Just the 46,000 then?

August 15, 2020  •  Leave a Comment

Before I reveal the second of my two recent firsts (that being the bird (species) that I saw for the very first time (ever) in the Swinley Forest t'other day) -  I thought I'd quickly draw your attention to the below - something I was alerted to by the BTO a few days ago.

 

Please do take the time to watch both short video clips and visit the hyperlink provided - quite the eye openers.

The best birds of all.

By MILES.

And I miss them dreadfully, already.

 

Large movements of Swifts moving east along the south coast of Britain are a well known phenomenon, occurring between mid June and mid July. Counts during these movements can regularly exceed 10,000 birds. The origin of these is unknown, but the general consensus appears to be that the majority of Swifts noted are likely non-breeding adults and immatures.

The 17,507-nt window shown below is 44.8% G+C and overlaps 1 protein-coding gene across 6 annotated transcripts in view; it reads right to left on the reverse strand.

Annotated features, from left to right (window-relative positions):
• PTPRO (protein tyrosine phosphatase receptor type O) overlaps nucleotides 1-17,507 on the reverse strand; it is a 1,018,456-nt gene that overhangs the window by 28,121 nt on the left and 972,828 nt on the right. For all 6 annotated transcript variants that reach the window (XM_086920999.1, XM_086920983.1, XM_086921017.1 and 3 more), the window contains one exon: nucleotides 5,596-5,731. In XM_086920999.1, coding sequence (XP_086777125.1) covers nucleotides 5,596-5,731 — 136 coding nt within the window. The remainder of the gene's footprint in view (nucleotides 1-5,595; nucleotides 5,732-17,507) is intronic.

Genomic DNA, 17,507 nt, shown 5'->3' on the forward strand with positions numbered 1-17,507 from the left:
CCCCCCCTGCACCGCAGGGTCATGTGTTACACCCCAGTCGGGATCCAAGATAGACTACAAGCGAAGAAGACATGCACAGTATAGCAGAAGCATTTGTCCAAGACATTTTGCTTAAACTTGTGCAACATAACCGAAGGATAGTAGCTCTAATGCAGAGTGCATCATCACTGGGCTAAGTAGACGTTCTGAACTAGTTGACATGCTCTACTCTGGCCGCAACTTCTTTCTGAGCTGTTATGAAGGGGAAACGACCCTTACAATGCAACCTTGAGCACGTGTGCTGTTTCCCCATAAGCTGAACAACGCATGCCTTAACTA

This year a large passage was noted between 27–29 June, especially at sites in Yorkshire and Lincolnshire. At least 16,000 Swifts were counted moving south on 28 June, but it was the following day that broke all records with over 46,000 noted at Gibraltar Point, Lincolnshire. The latter count represents a new British record, and video footage from the site gives an impression of the incredible numbers involved.

 


 

Gibraltar Point Common Swift passage from BirdGuides on Vimeo.

 

Gibraltar Point Common Swift passage from BirdGuides on Vimeo.

 

 

 

https://www.birdguides.com/articles/general-birding/a-british-record-day-for-common-swift-passage/?dm_i=NXN,6ZKGW,7TAY69,S5CUC,1
 


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